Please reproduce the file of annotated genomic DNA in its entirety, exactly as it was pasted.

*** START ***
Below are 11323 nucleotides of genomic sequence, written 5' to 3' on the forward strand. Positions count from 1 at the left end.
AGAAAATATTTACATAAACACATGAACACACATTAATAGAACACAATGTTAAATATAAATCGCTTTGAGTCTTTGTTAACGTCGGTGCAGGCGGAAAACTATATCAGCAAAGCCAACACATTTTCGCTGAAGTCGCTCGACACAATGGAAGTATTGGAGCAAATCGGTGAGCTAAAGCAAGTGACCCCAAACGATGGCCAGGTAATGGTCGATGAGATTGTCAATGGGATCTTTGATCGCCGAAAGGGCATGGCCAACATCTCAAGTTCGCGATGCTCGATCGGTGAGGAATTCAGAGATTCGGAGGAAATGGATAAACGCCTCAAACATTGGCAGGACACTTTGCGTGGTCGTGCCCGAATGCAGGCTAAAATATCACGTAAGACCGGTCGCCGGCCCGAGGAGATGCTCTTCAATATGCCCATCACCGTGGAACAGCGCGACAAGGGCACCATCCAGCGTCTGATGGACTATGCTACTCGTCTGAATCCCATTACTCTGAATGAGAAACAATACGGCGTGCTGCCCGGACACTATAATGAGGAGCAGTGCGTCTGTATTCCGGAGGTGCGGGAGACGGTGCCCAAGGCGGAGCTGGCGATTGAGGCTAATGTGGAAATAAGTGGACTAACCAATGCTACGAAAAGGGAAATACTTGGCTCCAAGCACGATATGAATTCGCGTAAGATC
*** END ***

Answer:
Below are 11323 nucleotides of genomic sequence, written 5' to 3' on the forward strand. Positions count from 1 at the left end.
AGAAAATATTTACATAAACACATGAACACACATTAATAGAACACAATGTTAAATATAAATCGCTTTGAGTCTTTGTTAACGTCGGTGCAGGCGGAAAACTATATCAGCAAAGCCAACACATTTTCGCTGAAGTCGCTCGACACAATGGAAGTATTGGAGCAAATCGGTGAGCTAAAGCAAGTGACCCCAAACGATGGCCAGGTAATGGTCGATGAGATTGTCAATGGGATCTTTGATCGCCGAAAGGGCATGGCCAACATCTCAAGTTCGCGATGCTCGATCGGTGAGGAATTCAGAGATTCGGAGGAAATGGATAAACGCCTCAAACATTGGCAGGACACTTTGCGTGGTCGTGCCCGAATGCAGGCTAAAATATCACGTAAGACCGGTCGCCGGCCCGAGGAGATGCTCTTCAATATGCCCATCACCGTGGAACAGCGCGACAAGGGCACCATCCAGCGTCTGATGGACTATGCTACTCGTCTGAATCCCATTACTCTGAATGAGAAACAATACGGCGTGCTGCCCGGACACTATAATGAGGAGCAGTGCGTCTGTATTCCGGAGGTGCGGGAGACGGTGCCCAAGGCGGAGCTGGCGATTGAGGCTAATGTGGAAATAAGTGGACTAACCAATGCTACGAAAAGGGAAATACTTGGCTCCAAGCACGATATGAATTCGCGTAAGATC